New Efforts To Restore a Balance of Power
But, while political and security elites in Gulf countries are trying to perfect an international power balance in the region, the entire Middle East is undergoing a sociopolitical transformation that is largely bypassing traditional forms of Realpolitik. Amid the hyperbole regarding Iran’s nuclear program and Iraq’s continuing chaos, a much larger and potentially more explosive phenomenon has been steadily developing from Northern Africa to the Persian Gulf: the transition from authoritarian, controlled states to more open societies, alongside a population boom that could lead to high rates of unemployment and economic stagnation throughout the region over the next several years.
For perhaps the first time in history, a group of societies in the earliest stages of nation-state development is facing the challenges of an increasingly transnational world. State leaders throughout the Middle East are trying to build up state power, governmental prerogatives and national sovereignty in a regional security environment characterized by news and information that are inherently transnational and uncontrollable.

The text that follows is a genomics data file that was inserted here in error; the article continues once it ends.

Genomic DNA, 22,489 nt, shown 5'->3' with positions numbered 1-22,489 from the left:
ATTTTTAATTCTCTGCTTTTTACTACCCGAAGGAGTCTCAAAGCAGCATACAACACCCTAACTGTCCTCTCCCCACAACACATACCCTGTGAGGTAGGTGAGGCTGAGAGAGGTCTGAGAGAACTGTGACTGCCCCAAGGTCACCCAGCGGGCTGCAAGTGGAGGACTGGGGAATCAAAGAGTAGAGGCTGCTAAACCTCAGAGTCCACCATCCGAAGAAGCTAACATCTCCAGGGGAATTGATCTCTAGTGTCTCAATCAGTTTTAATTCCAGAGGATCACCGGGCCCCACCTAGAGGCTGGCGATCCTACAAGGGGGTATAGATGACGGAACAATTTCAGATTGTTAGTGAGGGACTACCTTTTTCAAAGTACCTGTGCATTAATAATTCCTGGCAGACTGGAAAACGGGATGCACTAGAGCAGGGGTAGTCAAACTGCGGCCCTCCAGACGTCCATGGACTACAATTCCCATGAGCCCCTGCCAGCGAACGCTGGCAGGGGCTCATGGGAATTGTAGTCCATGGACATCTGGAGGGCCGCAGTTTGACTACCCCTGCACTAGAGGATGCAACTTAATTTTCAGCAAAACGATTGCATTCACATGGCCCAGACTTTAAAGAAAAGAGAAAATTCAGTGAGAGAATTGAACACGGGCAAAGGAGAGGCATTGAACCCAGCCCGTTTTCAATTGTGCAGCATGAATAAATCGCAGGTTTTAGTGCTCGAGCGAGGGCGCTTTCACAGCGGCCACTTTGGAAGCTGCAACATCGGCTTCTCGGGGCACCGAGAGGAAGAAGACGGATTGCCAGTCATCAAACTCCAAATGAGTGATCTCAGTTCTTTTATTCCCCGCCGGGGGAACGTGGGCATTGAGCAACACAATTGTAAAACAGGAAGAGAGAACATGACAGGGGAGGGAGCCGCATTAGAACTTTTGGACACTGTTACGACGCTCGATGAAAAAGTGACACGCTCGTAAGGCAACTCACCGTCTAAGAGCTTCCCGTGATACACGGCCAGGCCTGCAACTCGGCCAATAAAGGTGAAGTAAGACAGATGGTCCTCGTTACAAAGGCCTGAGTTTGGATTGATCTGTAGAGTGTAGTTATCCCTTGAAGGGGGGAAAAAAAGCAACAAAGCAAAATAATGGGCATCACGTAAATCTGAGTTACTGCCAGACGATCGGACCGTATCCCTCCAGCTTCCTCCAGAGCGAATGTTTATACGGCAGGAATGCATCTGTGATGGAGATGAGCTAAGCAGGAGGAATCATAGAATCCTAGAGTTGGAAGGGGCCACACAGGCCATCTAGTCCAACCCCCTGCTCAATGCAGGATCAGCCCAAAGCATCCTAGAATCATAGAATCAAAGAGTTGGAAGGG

Because of these transitions, there is an increasing contradiction between regional development and the character and methods of superpower policies in the region, including attempts to provide a rough balance of power. Middle Eastern states are quickly becoming interdependent in terms of the flow of political arguments, information and ideologies, even as they stay purposefully apart in terms of elite-level foreign policies, military affairs and diplomacy. And the primary guarantor of the stable flow of oil for the global economy (the United States) is now almost universally mistrusted, misperceived and even feared by the Middle Eastern citizenry themselves, from business, academic and media elites to average citizens.